Distributed Bragg reflectors in porous Si

The refractive index of porous Si is lower than for bulk Si: it is inversely proportional to the anodization etch current density. A distributed Bragg reflector (DBR) selectively reflects a band of incident wavelengths and is easily formed in highly doped p-type Si by periodically lowering and raising the etch current density, resulting in a sequence of porous layers with alternating high and low refractive index. Fig. 4a shows an optical image of a 500 × 500 μm2 region irradiated with different overlaid scan patterns, with different doses [12]. The wafer was etched with an alternating high/low current density for 4 s per layer, with a total of 15 bilayers formed. The etch rate is progressively slowed by larger irradiation doses, resulting in thinner porous layers that reflect shorter incident wavelengths. Each dose produces a different reflected color when illuminated with white light, with red/orange colors corresponding to areas of lowest dose. The potential of this approach to form patterned arrays of color pixels and lines for display applications is shown in Fig. 4b, where vertical lines, each 10 μm wide, were irradiated to form alternating red-green-blue stripes. Figs. 4c and 4d shows examples of selectively patterning color reflective areas in which two dragon images appear in different colors, corresponding to different irradiated doses in each area.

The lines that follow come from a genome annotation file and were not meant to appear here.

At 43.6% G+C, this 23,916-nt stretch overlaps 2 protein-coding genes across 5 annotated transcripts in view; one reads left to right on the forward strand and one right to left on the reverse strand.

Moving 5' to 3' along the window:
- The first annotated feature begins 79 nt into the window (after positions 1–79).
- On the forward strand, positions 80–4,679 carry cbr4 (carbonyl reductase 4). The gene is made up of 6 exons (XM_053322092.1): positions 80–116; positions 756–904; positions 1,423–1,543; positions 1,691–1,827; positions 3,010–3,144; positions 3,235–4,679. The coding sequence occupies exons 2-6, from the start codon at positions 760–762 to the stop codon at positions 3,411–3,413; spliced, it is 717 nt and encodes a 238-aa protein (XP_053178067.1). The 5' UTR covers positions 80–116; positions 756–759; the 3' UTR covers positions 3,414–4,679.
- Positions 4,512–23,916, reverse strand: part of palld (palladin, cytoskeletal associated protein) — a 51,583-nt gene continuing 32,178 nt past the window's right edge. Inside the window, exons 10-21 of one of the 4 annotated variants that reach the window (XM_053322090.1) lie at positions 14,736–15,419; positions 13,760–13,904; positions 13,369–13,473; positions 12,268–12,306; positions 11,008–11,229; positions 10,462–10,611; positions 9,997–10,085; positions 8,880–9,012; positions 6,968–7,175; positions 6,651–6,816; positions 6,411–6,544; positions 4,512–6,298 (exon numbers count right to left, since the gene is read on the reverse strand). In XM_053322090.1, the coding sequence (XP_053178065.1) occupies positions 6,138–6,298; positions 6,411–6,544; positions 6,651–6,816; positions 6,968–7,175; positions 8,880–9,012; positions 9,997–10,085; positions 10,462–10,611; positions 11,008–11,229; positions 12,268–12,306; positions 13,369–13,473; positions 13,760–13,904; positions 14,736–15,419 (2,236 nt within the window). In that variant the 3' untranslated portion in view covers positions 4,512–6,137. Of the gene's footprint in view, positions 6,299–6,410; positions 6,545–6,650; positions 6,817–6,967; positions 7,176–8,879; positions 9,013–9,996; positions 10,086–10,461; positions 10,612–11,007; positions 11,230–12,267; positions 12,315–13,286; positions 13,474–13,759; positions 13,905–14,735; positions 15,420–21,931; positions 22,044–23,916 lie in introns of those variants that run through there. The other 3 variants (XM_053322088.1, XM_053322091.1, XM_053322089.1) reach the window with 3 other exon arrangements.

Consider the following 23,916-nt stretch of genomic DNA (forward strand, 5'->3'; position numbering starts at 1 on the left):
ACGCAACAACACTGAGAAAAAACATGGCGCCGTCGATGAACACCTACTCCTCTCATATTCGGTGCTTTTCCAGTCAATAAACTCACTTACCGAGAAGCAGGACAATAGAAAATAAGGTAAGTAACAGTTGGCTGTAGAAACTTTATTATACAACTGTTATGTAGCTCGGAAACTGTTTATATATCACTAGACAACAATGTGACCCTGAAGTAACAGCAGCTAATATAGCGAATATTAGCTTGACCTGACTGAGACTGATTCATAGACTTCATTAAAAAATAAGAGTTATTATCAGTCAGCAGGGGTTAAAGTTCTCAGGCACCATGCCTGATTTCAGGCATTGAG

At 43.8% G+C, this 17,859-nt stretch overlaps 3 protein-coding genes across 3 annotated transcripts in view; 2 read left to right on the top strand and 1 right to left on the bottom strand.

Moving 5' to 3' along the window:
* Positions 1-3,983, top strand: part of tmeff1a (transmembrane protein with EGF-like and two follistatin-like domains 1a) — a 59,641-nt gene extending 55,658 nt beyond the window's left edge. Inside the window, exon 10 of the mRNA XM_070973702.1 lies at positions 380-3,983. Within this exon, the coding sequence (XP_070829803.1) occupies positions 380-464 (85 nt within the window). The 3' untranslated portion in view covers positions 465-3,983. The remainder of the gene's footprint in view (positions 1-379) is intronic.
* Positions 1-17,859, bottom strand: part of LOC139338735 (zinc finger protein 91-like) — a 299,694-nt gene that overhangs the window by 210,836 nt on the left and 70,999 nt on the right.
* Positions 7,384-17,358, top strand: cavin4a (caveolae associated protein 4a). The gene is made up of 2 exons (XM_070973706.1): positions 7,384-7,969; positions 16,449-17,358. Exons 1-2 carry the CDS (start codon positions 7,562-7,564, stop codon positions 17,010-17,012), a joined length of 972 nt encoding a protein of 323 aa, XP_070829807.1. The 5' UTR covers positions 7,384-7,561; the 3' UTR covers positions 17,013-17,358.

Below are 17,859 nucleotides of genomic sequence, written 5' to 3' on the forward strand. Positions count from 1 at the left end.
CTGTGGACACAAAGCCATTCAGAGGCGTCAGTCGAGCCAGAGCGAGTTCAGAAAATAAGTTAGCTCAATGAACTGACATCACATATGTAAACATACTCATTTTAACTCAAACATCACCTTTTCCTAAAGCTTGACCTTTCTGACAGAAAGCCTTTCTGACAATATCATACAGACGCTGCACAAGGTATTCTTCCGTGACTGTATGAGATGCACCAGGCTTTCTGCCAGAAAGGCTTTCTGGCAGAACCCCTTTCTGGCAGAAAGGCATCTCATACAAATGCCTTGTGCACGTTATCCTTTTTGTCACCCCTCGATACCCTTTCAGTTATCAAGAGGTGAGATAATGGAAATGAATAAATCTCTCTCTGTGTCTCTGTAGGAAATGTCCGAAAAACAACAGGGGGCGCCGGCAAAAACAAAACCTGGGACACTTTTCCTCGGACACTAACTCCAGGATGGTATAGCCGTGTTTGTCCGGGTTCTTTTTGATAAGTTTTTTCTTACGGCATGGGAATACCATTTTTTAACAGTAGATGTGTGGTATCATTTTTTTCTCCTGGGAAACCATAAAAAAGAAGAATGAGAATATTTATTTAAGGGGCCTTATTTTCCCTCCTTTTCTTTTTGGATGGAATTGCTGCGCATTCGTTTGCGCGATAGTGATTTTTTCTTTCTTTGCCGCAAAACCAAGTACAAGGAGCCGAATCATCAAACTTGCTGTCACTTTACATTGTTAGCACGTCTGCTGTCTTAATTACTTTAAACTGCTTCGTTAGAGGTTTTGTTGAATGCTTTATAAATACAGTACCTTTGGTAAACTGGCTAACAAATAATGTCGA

Figure 4

Fig. 4. Optical reflection images of (a) the painting La Musique by Henri Matisse (1939) created by irradiating a 500 × 500 μm2 area. (b) Vertical lines, each 10 μm wide, irradiated to form alternating red-green-blue stripes. (c), (d) 500 × 500 μm2 areas showing two dragon images corresponding to different irradiated doses in each area. In each recorded image the sample was illuminated with white light and the reflected light was recorded for 30 s. [12. Mangaiyarkarasi, D., et al., Appl. Phys. Lett. (2006) 89, 021910]